If you were arrested for driving under the influence (DUI), the fate of your driver licenses is going to be a top priority. After all, it’s difficult to live and work in Southern California without a valid license! So, the first matter of business will be to schedule your DMV hearing, which is separate from your criminal proceeding. “A DMV hearing, what is that?” Read on as we explain.
For starters, after a DUI arrest you have just 10 days from the date of arrest to request a DMV administrative hearing. If you do not request a DMV hearing within 10 days, your California driver license will be suspended by the Department of Motor Vehicles, regardless if you’re guilty of DUI or not.
DMV hearings are held before a driver safety hearing officer, who works for the DMV. At this hearing, you will have the opportunity to challenge and present any evidence, witnesses, as well as testimony to persuade the DMV not to suspend your license.
“Can I be represented by a DUI defense attorney?” Absolutely, you have every right to be represented by legal counsel. In fact, we don’t recommend doing it any other way. And, once the hearing concludes, you will receive a letter about the DMV’s decision in writing.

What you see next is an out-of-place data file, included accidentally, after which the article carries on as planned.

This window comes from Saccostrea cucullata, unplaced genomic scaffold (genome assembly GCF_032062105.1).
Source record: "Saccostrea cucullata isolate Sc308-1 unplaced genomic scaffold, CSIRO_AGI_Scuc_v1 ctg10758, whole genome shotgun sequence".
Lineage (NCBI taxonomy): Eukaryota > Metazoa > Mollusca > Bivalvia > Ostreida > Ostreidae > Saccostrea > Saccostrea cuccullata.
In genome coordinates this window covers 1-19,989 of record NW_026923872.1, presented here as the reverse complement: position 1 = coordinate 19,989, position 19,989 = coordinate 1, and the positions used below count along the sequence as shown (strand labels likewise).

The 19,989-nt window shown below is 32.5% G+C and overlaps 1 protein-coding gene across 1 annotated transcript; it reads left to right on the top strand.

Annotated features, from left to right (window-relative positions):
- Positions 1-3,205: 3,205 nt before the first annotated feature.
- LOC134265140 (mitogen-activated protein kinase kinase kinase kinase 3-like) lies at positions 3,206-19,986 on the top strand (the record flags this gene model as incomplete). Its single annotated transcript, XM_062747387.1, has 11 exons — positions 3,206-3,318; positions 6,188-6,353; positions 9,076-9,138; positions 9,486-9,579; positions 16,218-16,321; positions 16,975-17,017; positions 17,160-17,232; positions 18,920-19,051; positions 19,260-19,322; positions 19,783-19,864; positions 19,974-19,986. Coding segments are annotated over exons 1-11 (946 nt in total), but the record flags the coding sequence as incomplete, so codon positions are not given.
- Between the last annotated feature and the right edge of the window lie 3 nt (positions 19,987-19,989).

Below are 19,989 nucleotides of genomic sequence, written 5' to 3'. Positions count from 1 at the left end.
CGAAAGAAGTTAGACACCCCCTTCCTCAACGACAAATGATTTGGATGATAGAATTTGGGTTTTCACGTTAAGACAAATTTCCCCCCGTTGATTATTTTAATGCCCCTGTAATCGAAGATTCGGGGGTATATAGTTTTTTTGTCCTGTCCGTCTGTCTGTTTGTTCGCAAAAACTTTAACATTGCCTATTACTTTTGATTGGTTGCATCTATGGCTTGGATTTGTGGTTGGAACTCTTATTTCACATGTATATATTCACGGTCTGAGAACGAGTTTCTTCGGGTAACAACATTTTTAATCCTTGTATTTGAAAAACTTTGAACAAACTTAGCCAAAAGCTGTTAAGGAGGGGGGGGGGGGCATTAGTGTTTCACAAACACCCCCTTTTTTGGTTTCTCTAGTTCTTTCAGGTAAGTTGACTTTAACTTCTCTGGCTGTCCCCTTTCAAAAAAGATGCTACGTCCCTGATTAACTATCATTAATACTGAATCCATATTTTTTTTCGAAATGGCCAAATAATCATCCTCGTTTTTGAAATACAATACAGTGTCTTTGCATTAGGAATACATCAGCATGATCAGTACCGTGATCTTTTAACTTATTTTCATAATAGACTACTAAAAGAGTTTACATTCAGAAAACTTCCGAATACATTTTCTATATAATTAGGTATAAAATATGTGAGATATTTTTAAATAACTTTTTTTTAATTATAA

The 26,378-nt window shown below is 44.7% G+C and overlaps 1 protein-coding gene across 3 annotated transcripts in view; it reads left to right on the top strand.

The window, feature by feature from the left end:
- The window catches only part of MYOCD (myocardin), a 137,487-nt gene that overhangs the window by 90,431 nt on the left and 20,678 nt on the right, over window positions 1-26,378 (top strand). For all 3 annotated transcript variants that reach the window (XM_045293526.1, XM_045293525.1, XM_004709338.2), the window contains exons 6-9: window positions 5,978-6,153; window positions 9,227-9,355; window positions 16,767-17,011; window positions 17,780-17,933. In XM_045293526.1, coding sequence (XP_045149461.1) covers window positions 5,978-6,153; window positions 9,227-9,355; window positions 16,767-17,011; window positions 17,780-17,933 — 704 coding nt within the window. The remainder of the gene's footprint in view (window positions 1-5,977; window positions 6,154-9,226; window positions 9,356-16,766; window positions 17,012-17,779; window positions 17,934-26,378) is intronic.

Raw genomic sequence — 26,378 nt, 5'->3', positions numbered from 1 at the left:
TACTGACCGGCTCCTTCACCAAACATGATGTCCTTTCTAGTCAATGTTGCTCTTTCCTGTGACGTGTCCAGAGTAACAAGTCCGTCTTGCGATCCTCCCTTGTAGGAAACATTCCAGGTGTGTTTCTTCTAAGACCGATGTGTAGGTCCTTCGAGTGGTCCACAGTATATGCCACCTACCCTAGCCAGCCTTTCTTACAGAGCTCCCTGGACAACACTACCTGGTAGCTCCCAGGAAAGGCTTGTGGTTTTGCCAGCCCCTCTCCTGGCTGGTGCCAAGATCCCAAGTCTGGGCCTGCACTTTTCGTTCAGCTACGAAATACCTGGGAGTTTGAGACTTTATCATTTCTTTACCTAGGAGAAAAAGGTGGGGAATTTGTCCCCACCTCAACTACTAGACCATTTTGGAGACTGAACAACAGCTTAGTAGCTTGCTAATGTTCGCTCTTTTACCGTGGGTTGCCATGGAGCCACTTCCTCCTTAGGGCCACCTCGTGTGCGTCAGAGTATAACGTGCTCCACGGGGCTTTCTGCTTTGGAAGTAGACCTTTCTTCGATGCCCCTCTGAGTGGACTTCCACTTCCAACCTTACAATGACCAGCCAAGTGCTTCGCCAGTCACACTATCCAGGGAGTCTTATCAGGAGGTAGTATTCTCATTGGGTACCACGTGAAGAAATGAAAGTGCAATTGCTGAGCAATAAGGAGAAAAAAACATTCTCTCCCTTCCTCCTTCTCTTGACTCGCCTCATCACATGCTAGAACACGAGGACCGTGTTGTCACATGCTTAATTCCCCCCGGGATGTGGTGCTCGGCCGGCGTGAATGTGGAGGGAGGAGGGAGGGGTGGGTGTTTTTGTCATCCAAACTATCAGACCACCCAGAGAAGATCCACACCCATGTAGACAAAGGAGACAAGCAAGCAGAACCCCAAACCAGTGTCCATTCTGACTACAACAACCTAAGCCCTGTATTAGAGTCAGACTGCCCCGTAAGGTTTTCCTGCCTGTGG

To schedule your DMV hearing, look at the back of the notice you received, informing you of the action that’s being taken against your driving privileges. The notice should say that you have a right to a hearing, and in that case, you have just 10 days from the day you receive the notice to request a hearing.
What is the DMV Hearing?
The DMV hearing is technically an administrative proceeding; it is not part of the criminal trial. The purpose of the DMV hearing is to address your driving privilege and to examine the circumstances of your DUI arrest. The DMV is not trying to decide if you’re guilty of driving under the influence – that’s the court’s job.
These are the facts the DMV will be concerned with:
- Did you take a blood, breath or urine test?
- Did the police officer have a good reason to believe you were driving under the influence of drugs or alcohol under Vehicle Code Section 23152?
- Did you refuse to take a chemical test?
- Was the arrest lawful?
- Did the officer tell you that if you refused a chemical test, your driver’s license would be automatically suspended for one year or revoked for two or three years?
You are not obligated to request a DMV hearing; however, we highly recommend having one because if you do nothing, your license will be automatically suspended after 30 days from the date of your DUI arrest. To avoid this automatic suspension, you must schedule a DMV hearing within 10 days of your DUI arrest.
Related: Changing Your Behavior After a DUI